• In 2011, Terra Nova started to pay quarterly dividends of $0.05 per share. Three quarterly dividends have been paid so far. The company announced its intention to rename itself MFC Industrial Ltd. and distribute about $100m in assets to shareholders before the end of the year.

The end result

These are the corporate actions that immediately had an influence on shareholders of the initial Arbatax shares. Of course the management conducted transactions (acquisitions, disposals, loans, restructurings) with many other public or private companies during these years, but this only impacted the shareholders to the extent that it influenced the net assets of the businesses.

The total holdings of an investor who held one share of Arbatax in 1996 would be the following today:

  • 3.7193 shares of Terra Nova Royalty (TTT)
  • 3.1025 shares of KHD Humboldt Wedag International AG (OTCPK:KHDHF)
  • 1 share of Blue Earth Refineries (OTC:BUERF)
  • 0.95 shares of Mymetics Corporation (OTCQB:MYMX)
  • $3.54 in cash dividends ($0.56 from TTT, $0.03 from MFC Bancorp and $2.95 from BUERF)
  • a total of $9.46 in money spent on the rights issues of TTT and KHD ($6.16 for the 2011 rights issue of KHD [acquisition of an extra 1.03 shares] and $3.30 for the 2010 rights issue of TTT [acquisition of an extra 0.5 shares])

The total value of these components is currently about $45. In June 1996, Arbatax International traded between $4.80 and $6.75. You will probably agree that shareholders have done very well if you compare both numbers.

Visualizing the track record

For people that are more attracted to graphical representations than numbers, the following chart tracks the evolution of the total return achieved by an initial investment into Arbatax after the spin-off from Mercer. The chart is broken down into individual components.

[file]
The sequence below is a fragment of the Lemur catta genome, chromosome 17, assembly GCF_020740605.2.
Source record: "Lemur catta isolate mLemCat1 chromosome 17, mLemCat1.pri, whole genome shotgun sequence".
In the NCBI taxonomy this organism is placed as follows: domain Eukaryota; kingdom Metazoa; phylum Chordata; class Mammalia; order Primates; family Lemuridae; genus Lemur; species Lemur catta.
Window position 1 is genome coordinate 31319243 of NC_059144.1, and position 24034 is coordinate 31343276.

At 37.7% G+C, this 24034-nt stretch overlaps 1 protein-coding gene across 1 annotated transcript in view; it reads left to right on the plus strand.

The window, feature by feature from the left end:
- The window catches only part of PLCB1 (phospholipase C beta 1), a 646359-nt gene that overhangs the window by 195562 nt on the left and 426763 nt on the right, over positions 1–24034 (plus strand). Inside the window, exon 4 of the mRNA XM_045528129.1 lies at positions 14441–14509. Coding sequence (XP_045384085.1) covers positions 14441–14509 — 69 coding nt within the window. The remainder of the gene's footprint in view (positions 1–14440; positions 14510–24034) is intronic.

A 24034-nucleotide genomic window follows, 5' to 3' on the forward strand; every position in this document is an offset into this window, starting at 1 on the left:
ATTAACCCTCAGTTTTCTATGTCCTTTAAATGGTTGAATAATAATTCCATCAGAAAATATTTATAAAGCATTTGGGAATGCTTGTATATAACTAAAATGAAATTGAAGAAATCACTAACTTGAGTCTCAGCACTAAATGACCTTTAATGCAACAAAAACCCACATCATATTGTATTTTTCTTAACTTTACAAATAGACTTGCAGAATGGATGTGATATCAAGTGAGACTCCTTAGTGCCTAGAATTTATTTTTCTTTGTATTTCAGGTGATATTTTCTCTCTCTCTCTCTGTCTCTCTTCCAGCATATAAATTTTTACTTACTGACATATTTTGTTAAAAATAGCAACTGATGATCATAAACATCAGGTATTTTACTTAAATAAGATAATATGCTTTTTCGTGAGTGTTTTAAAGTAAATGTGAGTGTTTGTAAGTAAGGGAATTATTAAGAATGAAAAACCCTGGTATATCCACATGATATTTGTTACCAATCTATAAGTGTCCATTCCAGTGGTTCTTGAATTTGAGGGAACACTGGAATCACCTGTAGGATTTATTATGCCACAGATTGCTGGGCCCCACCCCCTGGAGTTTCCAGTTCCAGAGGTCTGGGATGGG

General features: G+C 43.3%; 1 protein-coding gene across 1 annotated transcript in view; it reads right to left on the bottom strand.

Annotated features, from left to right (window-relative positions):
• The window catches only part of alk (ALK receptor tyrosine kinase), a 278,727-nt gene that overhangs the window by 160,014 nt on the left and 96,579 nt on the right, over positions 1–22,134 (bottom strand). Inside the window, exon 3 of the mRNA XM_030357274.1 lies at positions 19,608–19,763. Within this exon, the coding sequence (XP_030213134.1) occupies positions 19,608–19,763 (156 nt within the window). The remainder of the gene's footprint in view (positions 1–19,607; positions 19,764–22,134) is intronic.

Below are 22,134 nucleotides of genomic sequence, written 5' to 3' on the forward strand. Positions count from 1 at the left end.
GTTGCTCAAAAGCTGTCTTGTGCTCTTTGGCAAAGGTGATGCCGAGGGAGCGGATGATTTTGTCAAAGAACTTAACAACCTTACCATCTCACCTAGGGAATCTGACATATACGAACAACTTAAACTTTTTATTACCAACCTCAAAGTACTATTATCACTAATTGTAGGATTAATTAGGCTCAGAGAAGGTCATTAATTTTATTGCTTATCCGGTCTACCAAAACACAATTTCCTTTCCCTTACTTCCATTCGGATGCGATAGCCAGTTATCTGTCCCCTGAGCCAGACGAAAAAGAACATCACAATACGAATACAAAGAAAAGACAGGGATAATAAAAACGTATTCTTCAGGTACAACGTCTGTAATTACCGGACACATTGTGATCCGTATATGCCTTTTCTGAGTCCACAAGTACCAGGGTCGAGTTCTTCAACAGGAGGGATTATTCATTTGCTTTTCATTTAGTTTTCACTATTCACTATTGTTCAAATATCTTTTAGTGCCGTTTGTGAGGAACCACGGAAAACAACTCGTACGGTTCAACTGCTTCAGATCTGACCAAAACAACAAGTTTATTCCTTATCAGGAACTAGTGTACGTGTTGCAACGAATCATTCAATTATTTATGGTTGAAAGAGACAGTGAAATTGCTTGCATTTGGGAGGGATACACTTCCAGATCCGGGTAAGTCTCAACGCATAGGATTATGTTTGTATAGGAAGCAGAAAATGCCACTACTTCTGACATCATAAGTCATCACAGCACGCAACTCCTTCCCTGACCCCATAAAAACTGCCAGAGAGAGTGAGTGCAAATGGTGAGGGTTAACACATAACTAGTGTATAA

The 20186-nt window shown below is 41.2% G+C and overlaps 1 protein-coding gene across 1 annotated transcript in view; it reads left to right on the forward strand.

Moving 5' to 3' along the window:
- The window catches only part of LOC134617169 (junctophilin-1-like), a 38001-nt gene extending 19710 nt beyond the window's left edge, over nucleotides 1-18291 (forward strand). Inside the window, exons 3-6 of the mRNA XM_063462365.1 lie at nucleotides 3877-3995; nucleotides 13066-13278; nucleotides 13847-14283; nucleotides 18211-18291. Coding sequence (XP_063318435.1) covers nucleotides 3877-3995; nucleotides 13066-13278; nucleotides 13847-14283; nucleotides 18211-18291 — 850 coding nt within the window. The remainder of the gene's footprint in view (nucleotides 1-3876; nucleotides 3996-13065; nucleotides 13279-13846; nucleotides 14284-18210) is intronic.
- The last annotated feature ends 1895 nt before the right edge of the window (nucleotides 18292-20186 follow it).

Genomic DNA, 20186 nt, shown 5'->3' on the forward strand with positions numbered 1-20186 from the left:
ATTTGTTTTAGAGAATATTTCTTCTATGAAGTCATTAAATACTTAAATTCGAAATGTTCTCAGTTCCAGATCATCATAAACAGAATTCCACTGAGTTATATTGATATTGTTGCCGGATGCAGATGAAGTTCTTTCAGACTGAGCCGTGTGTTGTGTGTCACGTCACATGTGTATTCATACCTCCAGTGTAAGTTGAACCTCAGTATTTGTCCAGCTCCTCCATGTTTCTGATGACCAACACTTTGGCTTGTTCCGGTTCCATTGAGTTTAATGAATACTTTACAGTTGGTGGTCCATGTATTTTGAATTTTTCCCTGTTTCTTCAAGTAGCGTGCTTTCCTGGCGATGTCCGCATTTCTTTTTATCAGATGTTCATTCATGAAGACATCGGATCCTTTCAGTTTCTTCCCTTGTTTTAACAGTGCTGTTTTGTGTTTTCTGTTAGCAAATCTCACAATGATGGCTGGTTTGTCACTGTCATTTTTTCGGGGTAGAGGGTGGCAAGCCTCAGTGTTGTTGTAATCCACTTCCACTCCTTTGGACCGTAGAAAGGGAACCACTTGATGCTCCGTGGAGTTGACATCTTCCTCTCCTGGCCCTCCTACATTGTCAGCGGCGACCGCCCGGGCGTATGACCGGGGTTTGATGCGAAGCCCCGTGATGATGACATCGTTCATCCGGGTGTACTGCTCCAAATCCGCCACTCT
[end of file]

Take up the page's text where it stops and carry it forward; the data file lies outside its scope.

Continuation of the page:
click to enlarge

Click to enlarge

The solid blue line connects the book values of the individual components at the end of each year. I have also included the latest half-year book value from 2011 for continuity. As you can see, the total return as appraised by the stock market has more or less tracked the growth in book value achieved by the management. One significant exception was the period 2006-2007 when KHD was bid up to several multiples of book value by the market. At one point, the total return of the initial investment surpassed $100. This exaggeration was corrected in 2008 when the share price returned to the level of the book value and even dropped substantially below it. Currently, the “total return share” trades at discount of roughly 10% to the combined book value of the initial share. Michael Smith and his team are no longer directly involved with KHD, and the main operating vehicle is now Terra Nova Royalty (TTT), soon to be renamed MFC Industrial.

Book value compounding

If you want to verify the growth in book value achieved by Mr. Smith and his team, I have added below the balance sheet and share data of the concerned companies for the last 15 years. In 1996, shareholder’s equity of Arbatax was about $66.8m divided among 10.4m shares. Today, the book value of Terra Nova Royalty is $557.7m for 62.6m shares; and the book value of KHD Humboldt Wedag is $330.1m for 49.7m shares. The book value of BUERF is difficult to assess since no reports have been issued for a few years, but it should still be at least $10m.